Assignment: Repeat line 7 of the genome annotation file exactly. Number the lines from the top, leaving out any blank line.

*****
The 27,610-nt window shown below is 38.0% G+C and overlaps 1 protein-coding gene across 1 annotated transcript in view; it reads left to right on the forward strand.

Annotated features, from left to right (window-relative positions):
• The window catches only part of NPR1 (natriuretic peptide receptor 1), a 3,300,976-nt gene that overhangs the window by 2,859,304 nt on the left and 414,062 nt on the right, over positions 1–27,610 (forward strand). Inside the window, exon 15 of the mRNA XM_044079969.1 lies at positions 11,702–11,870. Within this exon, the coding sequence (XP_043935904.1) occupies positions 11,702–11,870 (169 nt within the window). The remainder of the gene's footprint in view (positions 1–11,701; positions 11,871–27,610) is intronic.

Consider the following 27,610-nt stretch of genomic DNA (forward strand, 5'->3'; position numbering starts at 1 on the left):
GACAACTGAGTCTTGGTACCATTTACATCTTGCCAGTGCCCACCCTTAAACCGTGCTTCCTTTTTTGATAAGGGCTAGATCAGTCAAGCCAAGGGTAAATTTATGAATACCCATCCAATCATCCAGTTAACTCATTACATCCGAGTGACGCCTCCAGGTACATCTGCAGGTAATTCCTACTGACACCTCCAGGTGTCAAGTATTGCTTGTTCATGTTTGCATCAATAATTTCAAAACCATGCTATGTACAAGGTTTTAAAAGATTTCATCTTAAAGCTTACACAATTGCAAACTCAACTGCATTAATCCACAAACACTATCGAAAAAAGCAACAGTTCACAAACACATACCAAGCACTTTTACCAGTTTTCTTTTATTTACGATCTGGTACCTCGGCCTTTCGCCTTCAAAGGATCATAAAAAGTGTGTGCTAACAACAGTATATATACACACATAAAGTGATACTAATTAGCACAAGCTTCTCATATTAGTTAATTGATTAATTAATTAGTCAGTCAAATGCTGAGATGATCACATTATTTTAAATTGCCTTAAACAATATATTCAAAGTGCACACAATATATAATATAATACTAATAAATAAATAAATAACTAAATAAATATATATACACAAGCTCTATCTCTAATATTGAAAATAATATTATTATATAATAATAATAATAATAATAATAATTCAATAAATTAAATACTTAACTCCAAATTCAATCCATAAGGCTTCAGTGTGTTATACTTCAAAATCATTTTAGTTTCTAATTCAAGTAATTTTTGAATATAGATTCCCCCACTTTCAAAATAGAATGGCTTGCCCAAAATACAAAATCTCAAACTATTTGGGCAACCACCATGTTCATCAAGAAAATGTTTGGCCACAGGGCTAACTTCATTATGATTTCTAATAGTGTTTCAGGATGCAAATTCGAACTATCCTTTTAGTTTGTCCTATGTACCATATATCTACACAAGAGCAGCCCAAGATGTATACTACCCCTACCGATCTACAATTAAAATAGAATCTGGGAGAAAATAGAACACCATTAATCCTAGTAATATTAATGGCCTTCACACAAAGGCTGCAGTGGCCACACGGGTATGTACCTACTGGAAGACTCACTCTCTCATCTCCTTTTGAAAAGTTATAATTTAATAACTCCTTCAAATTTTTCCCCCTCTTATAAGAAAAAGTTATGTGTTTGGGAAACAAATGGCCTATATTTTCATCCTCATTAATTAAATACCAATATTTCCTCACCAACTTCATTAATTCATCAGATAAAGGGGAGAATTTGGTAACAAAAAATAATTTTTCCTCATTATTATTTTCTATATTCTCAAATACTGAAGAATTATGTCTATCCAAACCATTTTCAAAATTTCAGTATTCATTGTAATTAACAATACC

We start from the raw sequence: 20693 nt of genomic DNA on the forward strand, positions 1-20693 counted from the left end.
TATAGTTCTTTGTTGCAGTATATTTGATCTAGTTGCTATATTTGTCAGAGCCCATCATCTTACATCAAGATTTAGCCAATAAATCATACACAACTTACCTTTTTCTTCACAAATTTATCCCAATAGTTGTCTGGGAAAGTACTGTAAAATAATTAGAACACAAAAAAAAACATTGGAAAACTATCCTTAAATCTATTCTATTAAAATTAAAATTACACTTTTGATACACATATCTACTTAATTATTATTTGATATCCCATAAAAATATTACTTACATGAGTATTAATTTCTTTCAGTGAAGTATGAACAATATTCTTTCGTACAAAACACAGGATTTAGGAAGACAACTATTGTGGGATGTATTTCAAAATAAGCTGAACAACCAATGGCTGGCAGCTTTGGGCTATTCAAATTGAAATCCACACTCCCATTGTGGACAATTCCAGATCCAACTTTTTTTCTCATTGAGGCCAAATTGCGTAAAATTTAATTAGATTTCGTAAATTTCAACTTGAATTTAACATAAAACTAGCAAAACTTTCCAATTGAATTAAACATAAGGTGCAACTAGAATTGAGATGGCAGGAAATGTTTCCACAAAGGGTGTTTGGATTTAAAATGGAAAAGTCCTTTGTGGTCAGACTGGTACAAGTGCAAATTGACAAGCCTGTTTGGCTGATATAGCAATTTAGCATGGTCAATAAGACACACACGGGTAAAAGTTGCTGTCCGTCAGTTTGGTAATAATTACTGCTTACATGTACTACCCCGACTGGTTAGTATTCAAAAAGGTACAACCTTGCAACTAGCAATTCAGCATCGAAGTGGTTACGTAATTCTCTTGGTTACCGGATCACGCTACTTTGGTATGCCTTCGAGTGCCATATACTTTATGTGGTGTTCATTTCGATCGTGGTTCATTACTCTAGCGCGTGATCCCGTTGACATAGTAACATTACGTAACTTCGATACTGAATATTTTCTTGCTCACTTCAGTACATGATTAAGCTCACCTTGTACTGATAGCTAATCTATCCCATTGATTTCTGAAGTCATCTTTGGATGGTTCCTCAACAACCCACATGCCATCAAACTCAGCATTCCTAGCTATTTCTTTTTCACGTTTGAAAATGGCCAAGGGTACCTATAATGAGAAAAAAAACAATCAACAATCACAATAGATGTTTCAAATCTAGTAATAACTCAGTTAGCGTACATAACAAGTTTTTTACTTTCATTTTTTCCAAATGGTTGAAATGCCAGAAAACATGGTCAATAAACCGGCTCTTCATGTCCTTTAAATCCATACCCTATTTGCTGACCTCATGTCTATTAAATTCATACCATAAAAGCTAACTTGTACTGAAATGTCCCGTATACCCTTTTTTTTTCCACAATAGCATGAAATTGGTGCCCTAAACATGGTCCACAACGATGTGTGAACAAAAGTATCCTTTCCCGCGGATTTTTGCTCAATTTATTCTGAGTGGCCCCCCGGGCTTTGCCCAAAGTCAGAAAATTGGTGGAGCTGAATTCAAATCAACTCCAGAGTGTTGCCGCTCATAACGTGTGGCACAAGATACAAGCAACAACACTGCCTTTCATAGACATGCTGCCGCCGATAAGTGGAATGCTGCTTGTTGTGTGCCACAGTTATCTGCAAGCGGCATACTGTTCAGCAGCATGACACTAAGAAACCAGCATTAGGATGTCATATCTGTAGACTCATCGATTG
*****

TATAGTTCTTTGTTGCAGTATATTTGATCTAGTTGCTATATTTGTCAGAGCCCATCATCTTACATCAAGATTTAGCCAATAAATCATACACAACTTACCTTTTTCTTCACAAATTTATCCCAATAGTTGTCTGGGAAAGTACTGTAAAATAATTAGAACACAAAAAAAAACATTGGAAAACTATCCTTAAATCTATTCTATTAAAATTAAAATTACACTTTTGATACACATATCTACTTAATTATTATTTGATATCCCATAAAAATATTACTTACATGAGTATTAATTTCTTTCAGTGAAGTATGAACAATATTCTTTCGTACAAAACACAGGATTTAGGAAGACAACTATTGTGGGATGTATTTCAAAATAAGCTGAACAACCAATGGCTGGCAGCTTTGGGCTATTCAAATTGAAATCCACACTCCCATTGTGGACAATTCCAGATCCAACTTTTTTTCTCATTGAGGCCAAATTGCGTAAAATTTAATTAGATTTCGTAAATTTCAACTTGAATTTAACATAAAACTAGCAAAACTTTCCAATTGAATTAAACATAAGGTGCAACTAGAATTGAGATGGCAGGAAATGTTTCCACAAAGGGTGTTTGGATTTAAAATGGAAAAGTCCTTTGTGGTCAGACTGGTACAAGTGCAAATTGACAAGCCTGTTTGGCTGATATAGCAATTTAGCATGGTCAATAAGACACACACGGGTAAAAGTTGCTGTCCGTCAGTTTGGTAATAATTACTGCTTACATGTACTACCCCGACTGGTTAGTATTCAAAAAGGTACAACCTTGCAACTAGCAATTCAGCATCGAAGTGGTTACGTAATTCTCTTGGTTACCGGATCACGCTACTTTGGTATGCCTTCGAGTGCCATATACTTTATGTGGTGTTCATTTCGATCGTGGTTCATTACTCTAGCGCGTGATCCCGTTGACATAGTAACATTACGTAACTTCGATACTGAATATTTTCTTGCTCACTTCAGTACATGATTAAGCTCACCTTGTACTGATAGCTAATCTATCCCATTGATTTCTGAAGTCATCTTTGGATGGTTCCTCAACAACCCACATGCCATCAAACTCAGCATTCCTAGCTATTTCTTTTTCACGTTTGAAAATGGCCAAGGGTACCTATAATGAGAAAAAAAACAATCAACAATCACAATAGATGTTTCAAATCTAGTAATAACTCAGTTAGCGTACATAACAAGTTTTTTACTTTCATTTTTTCCAAATGGTTGAAATGCCAGAAAACATGGTCAATAAACCGGCTCTTCATGTCCTTTAAATCCATACCCTATTTGCTGACCTCATGTCTATTAAATTCATACCATAAAAGCTAACTTGTACTGAAATGTCCCGTATACCCTTTTTTTTTCCACAATAGCATGAAATTGGTGCCCTAAACATGGTCCACAACGATGTGTGAACAAAAGTATCCTTTCCCGCGGATTTTTGCTCAATTTATTCTGAGTGGCCCCCCGGGCTTTGCCCAAAGTCAGAAAATTGGTGGAGCTGAATTCAAATCAACTCCAGAGTGTTGCCGCTCATAACGTGTGGCACAAGATACAAGCAACAACACTGCCTTTCATAGACATGCTGCCGCCGATAAGTGGAATGCTGCTTGTTGTGTGCCACAGTTATCTGCAAGCGGCATACTGTTCAGCAGCATGACACTAAGAAACCAGCATTAGGATGTCATATCTGTAGACTCATCGATTG